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JANUARY-MARCH 21

QUARTERLY NEWSLETTER OF THE LANDSCAPE OBSERVATORY - 68

THE OBSERVER

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Sustainable energy production in post-oil landscapes

Jean-Pierre Thibault
Inspector General. General Council for the Environment and Sustainable Development (France) and member of Collectif Paysages de l'après-pétrole

During the centuries of the pre-oil era, energy production could be seen everywhere : windmills on every hill, watermills across all the rivers…

Then came the oil era when energy production became centralized in a tiny number of carbon, fuel and nuclear power-plants. Energy production had become globally invisible !

Then came the oil era landscape with its numerous motorways, skyscrapers, spreading cities and chemistry-based agricultural fields, with its non-mechanisable abandonned countrysides, continually shrinking forests, chaotic suburbs… and, underneath it, dramatic decline of biodiversity and threatening climate change.

Five years ago, the Paris Agreement symbolized a planetary awareness of the necessity of a turning point : energy had to be saved in building houses, individual traffic strongly reduced, and electricity produced from renewable sources.

As a direct result of those positive resolutions, windturbines, solar power and biogas plants were expected to grow and multiply at a large scale. But for a population whose living environment was perceived as downgraded or spoiled by the already accumulated items during oil era, in total lack of order or logic, that often meant the last straw that breaks the camel's back.  The re-appearance of energy production in the chaotic field of the « oil landscape » was unbearable.

From now on, « landscape struggles » emerge as major constraints to the necessary energetic transition.

How can we overcome this highly understandable barrier ? Exactly by using the landscape approach itself. This could be done in three steps.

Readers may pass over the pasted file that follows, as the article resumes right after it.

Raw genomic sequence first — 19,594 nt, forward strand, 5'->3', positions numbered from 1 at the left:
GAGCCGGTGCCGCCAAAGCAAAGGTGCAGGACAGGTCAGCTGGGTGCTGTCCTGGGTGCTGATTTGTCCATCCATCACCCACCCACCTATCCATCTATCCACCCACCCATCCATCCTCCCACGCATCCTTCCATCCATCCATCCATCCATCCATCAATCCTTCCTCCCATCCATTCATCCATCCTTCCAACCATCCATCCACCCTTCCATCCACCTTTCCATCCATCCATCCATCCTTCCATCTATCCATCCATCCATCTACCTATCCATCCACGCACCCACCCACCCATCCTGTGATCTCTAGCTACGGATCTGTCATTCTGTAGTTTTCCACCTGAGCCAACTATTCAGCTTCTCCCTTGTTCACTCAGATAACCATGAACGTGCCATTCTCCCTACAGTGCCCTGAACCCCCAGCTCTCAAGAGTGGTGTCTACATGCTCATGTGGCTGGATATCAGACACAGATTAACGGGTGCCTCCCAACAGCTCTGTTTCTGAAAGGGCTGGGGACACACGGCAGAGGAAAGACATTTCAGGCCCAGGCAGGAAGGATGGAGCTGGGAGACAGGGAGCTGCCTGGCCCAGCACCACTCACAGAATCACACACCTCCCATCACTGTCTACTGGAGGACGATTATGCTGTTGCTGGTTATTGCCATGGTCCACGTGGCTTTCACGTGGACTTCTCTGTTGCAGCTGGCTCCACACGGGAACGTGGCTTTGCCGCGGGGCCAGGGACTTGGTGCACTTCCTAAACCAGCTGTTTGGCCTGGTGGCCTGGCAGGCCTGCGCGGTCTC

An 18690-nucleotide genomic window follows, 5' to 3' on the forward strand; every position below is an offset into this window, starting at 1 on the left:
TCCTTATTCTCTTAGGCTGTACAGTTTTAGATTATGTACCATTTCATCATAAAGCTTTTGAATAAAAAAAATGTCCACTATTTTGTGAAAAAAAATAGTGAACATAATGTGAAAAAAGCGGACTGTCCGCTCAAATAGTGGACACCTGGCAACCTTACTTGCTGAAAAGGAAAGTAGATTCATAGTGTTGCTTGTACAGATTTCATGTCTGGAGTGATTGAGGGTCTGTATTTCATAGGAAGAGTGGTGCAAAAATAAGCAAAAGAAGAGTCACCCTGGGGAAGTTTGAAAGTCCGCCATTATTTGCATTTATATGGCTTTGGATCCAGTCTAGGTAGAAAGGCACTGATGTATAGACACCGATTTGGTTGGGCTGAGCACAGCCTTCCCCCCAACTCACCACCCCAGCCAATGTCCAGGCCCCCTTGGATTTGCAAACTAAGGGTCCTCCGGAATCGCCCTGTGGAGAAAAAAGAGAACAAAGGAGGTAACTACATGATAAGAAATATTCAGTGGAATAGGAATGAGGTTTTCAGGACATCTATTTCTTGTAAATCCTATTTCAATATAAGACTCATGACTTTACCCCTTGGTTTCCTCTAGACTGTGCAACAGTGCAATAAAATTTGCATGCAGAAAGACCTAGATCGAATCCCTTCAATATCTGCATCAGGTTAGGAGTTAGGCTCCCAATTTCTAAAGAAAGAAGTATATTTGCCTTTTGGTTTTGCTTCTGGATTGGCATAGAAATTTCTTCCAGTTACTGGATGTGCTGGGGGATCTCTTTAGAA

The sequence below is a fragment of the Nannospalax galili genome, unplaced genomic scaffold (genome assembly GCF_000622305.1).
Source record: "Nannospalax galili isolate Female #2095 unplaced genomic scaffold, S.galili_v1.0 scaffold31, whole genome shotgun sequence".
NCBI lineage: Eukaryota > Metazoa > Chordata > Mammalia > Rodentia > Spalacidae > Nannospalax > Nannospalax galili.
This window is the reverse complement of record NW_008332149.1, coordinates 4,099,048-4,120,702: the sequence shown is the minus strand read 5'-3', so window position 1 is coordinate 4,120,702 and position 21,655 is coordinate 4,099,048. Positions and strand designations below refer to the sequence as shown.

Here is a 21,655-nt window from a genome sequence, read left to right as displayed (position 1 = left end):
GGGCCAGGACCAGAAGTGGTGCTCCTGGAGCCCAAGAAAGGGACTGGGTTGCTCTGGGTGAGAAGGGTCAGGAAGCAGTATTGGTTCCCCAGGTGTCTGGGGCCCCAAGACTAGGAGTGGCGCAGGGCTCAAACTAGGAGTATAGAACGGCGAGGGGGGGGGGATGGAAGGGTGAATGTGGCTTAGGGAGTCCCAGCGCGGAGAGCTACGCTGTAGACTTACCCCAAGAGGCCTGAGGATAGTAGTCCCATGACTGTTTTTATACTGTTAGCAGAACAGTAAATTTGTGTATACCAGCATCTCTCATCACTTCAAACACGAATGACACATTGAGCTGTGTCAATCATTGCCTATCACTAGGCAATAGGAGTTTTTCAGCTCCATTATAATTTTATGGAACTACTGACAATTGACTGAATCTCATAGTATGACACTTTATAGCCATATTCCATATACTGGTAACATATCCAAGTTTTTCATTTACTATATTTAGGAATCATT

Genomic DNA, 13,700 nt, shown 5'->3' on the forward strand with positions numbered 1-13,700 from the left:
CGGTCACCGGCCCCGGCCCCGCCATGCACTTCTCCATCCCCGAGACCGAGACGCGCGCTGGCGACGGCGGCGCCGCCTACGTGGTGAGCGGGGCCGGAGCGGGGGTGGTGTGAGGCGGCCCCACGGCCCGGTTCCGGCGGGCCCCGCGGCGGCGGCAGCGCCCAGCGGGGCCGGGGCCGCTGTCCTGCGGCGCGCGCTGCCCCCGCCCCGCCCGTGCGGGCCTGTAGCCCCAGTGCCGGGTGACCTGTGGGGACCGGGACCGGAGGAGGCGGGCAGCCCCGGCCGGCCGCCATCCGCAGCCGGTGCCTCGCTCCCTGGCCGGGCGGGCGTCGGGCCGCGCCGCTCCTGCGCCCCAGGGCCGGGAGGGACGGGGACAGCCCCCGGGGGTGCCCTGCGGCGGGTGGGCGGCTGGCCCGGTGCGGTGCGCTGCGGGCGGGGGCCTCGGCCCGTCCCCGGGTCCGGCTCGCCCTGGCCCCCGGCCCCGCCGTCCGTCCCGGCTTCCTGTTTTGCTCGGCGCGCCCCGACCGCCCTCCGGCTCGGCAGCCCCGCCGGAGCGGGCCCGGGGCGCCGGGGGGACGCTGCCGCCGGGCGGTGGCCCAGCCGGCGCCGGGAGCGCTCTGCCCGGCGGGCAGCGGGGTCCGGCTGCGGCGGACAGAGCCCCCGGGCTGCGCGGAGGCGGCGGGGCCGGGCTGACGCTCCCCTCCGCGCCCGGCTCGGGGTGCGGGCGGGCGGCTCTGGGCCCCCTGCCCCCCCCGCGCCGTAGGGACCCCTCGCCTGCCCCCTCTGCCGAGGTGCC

1- Any renewable energy plant should be set up within the frame of a global territorial energetic strategy including energy savings, energy efficiency, and the best renewable energy mix designated from the territorial potentials such as wind, sun, geothermia or biogas. All those choices must be treated as a whole and not as separated technical processes. Landscape approach means linkage between apparently dissociate matters...

2- This global territorial strategy should be established throughout a participative  process of local stakeholders or inhabitants. So, the strategy will be founded on the accurate knowledge of history and geography of the territory by its very actors. It will also generate an active mobilisation for the success of collectively decided energetic or climate goals. Landscape approach is participatory in nature…

3- Within this strategy, the location of the elements of the energy mix itself should be determined from the analysis of the existing landscape structures, including geographical key-features, and the logics of previous human settlements. Neither windturbines (high and moving) nor solar plants (shining) can be efficiently concealed to the view. So the landcape approach will have to organise the dialog so that those new eye-catching elements could be if not an extra aesthetic factor, at least a harmonious addition to the (litterally speaking) « post-oil landscape » !

 

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